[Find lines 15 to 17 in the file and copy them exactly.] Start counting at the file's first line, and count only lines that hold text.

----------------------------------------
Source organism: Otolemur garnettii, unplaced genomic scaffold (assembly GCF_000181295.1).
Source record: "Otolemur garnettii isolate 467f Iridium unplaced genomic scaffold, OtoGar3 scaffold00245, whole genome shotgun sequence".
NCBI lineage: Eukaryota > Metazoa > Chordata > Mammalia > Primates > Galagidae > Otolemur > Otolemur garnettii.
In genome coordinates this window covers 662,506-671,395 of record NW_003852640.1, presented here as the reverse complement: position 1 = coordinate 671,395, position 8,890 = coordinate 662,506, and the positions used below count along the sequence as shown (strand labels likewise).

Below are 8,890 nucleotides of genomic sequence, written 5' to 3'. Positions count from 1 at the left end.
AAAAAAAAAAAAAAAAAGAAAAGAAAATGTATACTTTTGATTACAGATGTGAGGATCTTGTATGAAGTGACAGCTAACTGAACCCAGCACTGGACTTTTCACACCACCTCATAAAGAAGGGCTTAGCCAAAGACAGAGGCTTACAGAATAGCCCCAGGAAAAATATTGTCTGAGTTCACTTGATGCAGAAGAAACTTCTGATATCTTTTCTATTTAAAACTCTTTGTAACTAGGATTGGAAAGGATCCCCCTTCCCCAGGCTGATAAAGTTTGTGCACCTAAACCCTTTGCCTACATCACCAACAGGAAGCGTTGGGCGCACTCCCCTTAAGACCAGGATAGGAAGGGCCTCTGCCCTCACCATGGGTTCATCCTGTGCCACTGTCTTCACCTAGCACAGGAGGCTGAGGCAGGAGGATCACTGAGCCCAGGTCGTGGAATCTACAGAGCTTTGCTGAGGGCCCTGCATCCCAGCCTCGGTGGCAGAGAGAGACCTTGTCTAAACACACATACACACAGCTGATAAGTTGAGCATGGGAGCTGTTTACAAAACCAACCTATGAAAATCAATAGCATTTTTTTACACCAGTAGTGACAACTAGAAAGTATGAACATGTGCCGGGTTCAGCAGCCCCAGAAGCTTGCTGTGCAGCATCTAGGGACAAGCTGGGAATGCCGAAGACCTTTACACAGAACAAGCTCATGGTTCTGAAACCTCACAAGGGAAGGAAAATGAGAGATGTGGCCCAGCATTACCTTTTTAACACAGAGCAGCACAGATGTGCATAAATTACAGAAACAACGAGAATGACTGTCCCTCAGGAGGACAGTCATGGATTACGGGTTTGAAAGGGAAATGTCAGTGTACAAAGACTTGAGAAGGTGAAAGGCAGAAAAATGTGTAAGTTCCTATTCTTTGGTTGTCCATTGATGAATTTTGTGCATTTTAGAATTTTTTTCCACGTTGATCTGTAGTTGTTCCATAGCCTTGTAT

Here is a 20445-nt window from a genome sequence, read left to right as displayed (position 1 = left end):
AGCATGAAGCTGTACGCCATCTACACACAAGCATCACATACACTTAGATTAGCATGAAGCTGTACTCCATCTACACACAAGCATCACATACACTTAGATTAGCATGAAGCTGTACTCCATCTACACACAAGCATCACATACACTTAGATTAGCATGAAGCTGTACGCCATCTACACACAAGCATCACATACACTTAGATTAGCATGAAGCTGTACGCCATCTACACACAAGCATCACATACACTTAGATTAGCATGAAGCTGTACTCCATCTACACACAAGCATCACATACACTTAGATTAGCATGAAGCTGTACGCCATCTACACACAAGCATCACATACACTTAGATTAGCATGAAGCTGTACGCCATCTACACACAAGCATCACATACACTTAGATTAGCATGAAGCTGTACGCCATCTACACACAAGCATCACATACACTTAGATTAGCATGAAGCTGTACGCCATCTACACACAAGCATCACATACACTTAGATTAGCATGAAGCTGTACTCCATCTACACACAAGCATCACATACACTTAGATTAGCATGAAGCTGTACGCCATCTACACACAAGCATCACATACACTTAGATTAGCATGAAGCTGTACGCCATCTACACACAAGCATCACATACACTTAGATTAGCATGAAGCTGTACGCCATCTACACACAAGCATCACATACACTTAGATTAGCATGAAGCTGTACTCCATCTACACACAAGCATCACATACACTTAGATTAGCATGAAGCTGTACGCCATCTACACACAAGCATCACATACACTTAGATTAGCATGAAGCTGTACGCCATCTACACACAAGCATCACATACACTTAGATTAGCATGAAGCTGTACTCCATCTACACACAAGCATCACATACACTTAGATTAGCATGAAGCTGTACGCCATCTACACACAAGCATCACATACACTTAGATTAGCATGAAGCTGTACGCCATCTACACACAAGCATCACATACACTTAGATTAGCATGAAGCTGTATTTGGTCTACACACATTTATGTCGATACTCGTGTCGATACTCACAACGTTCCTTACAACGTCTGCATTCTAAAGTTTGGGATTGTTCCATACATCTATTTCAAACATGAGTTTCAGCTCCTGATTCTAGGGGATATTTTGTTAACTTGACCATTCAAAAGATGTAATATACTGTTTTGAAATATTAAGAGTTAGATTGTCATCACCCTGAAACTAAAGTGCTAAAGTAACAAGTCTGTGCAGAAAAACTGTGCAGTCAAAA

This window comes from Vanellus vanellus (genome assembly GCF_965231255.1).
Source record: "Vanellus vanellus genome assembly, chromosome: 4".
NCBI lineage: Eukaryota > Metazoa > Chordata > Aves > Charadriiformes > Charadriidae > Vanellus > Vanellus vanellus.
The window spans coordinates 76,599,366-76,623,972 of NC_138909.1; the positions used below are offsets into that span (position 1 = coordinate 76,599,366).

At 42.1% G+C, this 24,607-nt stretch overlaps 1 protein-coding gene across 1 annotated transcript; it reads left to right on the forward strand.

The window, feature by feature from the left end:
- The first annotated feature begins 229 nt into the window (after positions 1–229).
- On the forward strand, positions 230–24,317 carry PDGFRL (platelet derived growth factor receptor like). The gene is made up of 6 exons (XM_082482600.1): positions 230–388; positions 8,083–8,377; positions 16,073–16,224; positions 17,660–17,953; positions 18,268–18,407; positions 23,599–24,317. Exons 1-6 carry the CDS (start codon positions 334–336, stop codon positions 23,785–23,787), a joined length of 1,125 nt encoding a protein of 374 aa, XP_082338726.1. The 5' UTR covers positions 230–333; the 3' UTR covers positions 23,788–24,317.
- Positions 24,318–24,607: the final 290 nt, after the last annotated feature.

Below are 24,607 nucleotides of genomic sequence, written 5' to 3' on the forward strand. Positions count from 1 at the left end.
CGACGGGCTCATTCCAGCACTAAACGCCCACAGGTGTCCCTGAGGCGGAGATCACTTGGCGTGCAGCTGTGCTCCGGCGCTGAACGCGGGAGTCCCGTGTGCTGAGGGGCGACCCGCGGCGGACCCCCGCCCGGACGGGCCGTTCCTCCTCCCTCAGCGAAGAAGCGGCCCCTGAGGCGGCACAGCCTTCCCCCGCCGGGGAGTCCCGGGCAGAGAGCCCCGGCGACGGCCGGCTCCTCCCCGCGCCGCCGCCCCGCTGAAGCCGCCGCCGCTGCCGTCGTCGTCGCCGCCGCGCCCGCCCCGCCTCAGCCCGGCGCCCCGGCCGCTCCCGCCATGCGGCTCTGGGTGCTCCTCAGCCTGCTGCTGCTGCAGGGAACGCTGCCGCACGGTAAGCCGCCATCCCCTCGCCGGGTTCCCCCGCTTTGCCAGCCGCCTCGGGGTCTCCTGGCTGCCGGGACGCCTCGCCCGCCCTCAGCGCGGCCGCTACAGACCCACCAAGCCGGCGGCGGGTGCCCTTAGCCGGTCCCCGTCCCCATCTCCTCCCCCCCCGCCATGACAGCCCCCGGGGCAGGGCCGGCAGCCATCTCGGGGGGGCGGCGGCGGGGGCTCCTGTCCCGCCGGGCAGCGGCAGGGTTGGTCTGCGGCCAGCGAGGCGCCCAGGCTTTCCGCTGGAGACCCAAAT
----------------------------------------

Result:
- The first annotated feature begins 229 nt into the window (after positions 1–229).
- On the forward strand, positions 230–24,317 carry PDGFRL (platelet derived growth factor receptor like). The gene is made up of 6 exons (XM_082482600.1): positions 230–388; positions 8,083–8,377; positions 16,073–16,224; positions 17,660–17,953; positions 18,268–18,407; positions 23,599–24,317. Exons 1-6 carry the CDS (start codon positions 334–336, stop codon positions 23,785–23,787), a joined length of 1,125 nt encoding a protein of 374 aa, XP_082338726.1. The 5' UTR covers positions 230–333; the 3' UTR covers positions 23,788–24,317.
- Positions 24,318–24,607: the final 290 nt, after the last annotated feature.